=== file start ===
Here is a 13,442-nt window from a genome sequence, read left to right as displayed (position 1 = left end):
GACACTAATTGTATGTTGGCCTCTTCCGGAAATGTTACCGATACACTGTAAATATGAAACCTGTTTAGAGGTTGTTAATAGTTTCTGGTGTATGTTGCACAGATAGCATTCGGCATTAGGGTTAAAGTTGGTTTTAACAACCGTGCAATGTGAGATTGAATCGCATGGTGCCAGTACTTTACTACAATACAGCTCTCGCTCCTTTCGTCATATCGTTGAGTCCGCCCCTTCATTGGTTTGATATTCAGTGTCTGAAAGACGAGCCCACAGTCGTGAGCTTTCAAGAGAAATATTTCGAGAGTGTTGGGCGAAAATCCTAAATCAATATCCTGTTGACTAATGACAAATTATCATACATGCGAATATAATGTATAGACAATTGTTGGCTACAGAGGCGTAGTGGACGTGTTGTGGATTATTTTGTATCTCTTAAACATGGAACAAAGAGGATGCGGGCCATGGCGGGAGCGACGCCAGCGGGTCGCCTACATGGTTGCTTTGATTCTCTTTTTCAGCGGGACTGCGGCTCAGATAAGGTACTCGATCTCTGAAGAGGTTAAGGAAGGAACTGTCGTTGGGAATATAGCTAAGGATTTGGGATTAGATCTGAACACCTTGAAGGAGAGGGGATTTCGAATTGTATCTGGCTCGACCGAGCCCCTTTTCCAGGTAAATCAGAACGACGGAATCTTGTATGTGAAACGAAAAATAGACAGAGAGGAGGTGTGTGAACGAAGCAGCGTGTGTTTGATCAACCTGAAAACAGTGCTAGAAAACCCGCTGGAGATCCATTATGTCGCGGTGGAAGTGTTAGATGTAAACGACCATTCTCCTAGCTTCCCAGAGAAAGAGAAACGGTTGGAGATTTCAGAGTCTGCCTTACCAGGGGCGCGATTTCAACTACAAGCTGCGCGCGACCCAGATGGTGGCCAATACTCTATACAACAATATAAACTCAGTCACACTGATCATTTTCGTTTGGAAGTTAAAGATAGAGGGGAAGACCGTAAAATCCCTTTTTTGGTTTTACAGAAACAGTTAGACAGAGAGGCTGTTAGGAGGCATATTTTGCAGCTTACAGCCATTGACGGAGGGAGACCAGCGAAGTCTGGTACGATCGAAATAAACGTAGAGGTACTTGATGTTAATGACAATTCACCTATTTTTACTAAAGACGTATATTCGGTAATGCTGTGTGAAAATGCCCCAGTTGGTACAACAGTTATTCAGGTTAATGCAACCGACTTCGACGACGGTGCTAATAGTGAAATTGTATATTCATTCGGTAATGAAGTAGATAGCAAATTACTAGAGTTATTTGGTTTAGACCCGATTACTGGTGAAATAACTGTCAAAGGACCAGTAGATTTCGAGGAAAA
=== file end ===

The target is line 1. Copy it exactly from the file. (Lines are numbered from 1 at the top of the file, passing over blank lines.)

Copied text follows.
Here is a 13,442-nt window from a genome sequence, read left to right as displayed (position 1 = left end):